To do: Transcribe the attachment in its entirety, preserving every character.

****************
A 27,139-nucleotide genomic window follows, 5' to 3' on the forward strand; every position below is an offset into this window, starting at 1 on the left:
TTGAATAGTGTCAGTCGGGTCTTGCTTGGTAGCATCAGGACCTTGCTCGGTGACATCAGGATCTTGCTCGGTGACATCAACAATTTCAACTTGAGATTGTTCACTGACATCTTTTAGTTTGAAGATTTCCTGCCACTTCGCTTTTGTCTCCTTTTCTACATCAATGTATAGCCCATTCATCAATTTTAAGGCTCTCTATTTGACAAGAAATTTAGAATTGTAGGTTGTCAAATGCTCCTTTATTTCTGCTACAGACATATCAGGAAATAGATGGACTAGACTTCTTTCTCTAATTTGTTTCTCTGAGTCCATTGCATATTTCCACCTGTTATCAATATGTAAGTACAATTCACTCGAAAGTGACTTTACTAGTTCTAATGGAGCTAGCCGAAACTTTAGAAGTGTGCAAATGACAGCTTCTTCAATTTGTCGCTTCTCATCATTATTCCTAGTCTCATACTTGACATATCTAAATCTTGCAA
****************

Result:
A 27,139-nucleotide genomic window follows, 5' to 3' on the forward strand; every position below is an offset into this window, starting at 1 on the left:
TTGAATAGTGTCAGTCGGGTCTTGCTTGGTAGCATCAGGACCTTGCTCGGTGACATCAGGATCTTGCTCGGTGACATCAACAATTTCAACTTGAGATTGTTCACTGACATCTTTTAGTTTGAAGATTTCCTGCCACTTCGCTTTTGTCTCCTTTTCTACATCAATGTATAGCCCATTCATCAATTTTAAGGCTCTCTATTTGACAAGAAATTTAGAATTGTAGGTTGTCAAATGCTCCTTTATTTCTGCTACAGACATATCAGGAAATAGATGGACTAGACTTCTTTCTCTAATTTGTTTCTCTGAGTCCATTGCATATTTCCACCTGTTATCAATATGTAAGTACAATTCACTCGAAAGTGACTTTACTAGTTCTAATGGAGCTAGCCGAAACTTTAGAAGTGTGCAAATGACAGCTTCTTCAATTTGTCGCTTCTCATCATTATTCCTAGTCTCATACTTGACATATCTAAATCTTGCAA